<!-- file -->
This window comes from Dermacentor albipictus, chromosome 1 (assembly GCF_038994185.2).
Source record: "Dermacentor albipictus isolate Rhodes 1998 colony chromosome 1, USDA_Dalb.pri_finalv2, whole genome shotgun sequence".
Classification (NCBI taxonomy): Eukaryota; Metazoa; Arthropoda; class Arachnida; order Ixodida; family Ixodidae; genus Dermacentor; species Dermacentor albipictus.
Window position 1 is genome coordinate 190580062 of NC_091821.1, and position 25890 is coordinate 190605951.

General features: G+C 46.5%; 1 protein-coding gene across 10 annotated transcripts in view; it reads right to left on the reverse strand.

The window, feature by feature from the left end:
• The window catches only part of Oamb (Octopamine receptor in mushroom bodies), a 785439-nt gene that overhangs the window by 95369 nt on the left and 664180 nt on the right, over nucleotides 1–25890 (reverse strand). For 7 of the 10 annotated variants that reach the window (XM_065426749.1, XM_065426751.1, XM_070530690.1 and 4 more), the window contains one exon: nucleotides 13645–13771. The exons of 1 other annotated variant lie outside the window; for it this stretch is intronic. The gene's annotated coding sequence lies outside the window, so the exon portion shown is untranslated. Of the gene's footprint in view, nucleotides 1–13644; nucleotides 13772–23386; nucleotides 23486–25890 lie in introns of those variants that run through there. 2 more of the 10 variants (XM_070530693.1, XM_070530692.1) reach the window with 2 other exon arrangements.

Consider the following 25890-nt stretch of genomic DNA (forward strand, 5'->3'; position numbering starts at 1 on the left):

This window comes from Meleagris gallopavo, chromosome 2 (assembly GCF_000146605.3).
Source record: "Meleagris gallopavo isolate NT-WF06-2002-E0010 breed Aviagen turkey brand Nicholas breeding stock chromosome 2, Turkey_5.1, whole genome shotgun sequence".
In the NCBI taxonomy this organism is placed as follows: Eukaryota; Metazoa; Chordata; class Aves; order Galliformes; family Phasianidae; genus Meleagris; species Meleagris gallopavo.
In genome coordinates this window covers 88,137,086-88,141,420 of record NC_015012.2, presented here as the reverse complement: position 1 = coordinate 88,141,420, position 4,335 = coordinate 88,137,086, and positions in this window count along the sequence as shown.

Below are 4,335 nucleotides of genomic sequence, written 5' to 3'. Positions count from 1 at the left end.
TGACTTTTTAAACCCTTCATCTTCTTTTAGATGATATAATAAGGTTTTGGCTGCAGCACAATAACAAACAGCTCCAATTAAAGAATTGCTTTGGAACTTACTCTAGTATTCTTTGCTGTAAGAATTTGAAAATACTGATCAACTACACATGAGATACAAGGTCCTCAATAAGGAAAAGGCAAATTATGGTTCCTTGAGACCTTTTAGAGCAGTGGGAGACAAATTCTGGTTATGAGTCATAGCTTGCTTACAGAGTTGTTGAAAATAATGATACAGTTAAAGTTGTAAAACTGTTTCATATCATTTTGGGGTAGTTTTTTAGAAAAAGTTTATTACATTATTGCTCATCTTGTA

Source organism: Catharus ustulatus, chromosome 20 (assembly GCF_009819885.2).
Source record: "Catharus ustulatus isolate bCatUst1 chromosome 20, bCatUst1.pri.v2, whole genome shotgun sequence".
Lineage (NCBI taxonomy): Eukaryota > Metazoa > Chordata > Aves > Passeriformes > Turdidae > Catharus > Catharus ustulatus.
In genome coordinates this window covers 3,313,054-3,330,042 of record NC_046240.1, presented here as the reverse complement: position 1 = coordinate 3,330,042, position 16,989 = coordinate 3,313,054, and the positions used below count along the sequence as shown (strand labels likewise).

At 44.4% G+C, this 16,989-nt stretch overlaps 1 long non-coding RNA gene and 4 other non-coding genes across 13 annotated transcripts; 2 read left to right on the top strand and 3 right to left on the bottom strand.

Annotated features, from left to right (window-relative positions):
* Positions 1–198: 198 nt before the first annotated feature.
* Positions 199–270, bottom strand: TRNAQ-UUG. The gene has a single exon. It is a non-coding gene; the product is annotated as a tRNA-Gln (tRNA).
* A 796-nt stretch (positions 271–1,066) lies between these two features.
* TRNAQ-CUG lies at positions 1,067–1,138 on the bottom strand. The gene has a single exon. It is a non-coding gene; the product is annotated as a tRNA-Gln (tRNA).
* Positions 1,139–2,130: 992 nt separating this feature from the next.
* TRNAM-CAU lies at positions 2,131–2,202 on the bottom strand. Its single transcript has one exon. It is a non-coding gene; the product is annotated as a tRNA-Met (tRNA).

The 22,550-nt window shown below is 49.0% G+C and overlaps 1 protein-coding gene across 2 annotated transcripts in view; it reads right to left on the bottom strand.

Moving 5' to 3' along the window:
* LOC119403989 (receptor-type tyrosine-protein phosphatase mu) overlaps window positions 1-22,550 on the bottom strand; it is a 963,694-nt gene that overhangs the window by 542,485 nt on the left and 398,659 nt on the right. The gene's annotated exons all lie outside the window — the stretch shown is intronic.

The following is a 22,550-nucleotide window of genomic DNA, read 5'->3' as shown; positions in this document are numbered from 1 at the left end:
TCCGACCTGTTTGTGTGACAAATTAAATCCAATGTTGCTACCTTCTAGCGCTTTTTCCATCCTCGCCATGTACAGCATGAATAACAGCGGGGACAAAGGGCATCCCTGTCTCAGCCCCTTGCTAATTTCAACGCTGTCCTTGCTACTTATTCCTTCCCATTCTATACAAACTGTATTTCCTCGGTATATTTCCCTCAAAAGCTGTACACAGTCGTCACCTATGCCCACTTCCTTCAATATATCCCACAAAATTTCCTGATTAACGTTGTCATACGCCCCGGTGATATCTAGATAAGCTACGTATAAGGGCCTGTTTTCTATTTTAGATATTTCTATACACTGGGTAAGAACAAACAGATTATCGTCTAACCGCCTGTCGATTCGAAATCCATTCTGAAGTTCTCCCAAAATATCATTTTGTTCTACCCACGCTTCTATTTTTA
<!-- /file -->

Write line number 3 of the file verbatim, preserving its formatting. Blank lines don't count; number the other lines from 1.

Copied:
Classification (NCBI taxonomy): Eukaryota; Metazoa; Arthropoda; class Arachnida; order Ixodida; family Ixodidae; genus Dermacentor; species Dermacentor albipictus.